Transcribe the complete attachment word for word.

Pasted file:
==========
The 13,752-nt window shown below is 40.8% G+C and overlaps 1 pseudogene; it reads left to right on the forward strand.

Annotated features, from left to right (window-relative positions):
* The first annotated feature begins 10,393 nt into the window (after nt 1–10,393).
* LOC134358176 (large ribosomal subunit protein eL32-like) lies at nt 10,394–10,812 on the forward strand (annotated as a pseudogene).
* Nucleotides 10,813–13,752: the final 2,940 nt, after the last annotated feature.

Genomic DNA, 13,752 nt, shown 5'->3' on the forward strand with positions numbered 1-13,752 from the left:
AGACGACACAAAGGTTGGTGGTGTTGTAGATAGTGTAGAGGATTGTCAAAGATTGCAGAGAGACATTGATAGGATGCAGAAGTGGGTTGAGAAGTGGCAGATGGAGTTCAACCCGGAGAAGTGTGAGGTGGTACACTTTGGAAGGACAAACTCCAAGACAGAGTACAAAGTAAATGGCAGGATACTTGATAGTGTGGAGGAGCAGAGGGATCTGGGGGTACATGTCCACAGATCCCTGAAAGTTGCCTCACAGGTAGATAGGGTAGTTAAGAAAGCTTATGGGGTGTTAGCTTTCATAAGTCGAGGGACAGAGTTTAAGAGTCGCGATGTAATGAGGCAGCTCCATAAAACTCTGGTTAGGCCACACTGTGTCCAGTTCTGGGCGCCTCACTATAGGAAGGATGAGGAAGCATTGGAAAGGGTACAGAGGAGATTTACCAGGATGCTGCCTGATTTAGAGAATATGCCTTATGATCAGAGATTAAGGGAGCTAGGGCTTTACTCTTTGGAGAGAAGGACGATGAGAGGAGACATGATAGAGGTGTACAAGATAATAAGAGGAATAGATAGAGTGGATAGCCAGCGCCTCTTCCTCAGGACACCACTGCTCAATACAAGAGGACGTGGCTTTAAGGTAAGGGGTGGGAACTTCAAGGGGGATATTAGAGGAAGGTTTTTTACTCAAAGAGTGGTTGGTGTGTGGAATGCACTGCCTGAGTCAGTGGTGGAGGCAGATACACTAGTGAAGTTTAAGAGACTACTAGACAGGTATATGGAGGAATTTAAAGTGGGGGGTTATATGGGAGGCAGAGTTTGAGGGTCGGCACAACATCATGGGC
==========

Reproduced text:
The 13,752-nt window shown below is 40.8% G+C and overlaps 1 pseudogene; it reads left to right on the forward strand.

Annotated features, from left to right (window-relative positions):
* The first annotated feature begins 10,393 nt into the window (after nt 1–10,393).
* LOC134358176 (large ribosomal subunit protein eL32-like) lies at nt 10,394–10,812 on the forward strand (annotated as a pseudogene).
* Nucleotides 10,813–13,752: the final 2,940 nt, after the last annotated feature.

Genomic DNA, 13,752 nt, shown 5'->3' on the forward strand with positions numbered 1-13,752 from the left:
AGACGACACAAAGGTTGGTGGTGTTGTAGATAGTGTAGAGGATTGTCAAAGATTGCAGAGAGACATTGATAGGATGCAGAAGTGGGTTGAGAAGTGGCAGATGGAGTTCAACCCGGAGAAGTGTGAGGTGGTACACTTTGGAAGGACAAACTCCAAGACAGAGTACAAAGTAAATGGCAGGATACTTGATAGTGTGGAGGAGCAGAGGGATCTGGGGGTACATGTCCACAGATCCCTGAAAGTTGCCTCACAGGTAGATAGGGTAGTTAAGAAAGCTTATGGGGTGTTAGCTTTCATAAGTCGAGGGACAGAGTTTAAGAGTCGCGATGTAATGAGGCAGCTCCATAAAACTCTGGTTAGGCCACACTGTGTCCAGTTCTGGGCGCCTCACTATAGGAAGGATGAGGAAGCATTGGAAAGGGTACAGAGGAGATTTACCAGGATGCTGCCTGATTTAGAGAATATGCCTTATGATCAGAGATTAAGGGAGCTAGGGCTTTACTCTTTGGAGAGAAGGACGATGAGAGGAGACATGATAGAGGTGTACAAGATAATAAGAGGAATAGATAGAGTGGATAGCCAGCGCCTCTTCCTCAGGACACCACTGCTCAATACAAGAGGACGTGGCTTTAAGGTAAGGGGTGGGAACTTCAAGGGGGATATTAGAGGAAGGTTTTTTACTCAAAGAGTGGTTGGTGTGTGGAATGCACTGCCTGAGTCAGTGGTGGAGGCAGATACACTAGTGAAGTTTAAGAGACTACTAGACAGGTATATGGAGGAATTTAAAGTGGGGGGTTATATGGGAGGCAGAGTTTGAGGGTCGGCACAACATCATGGGC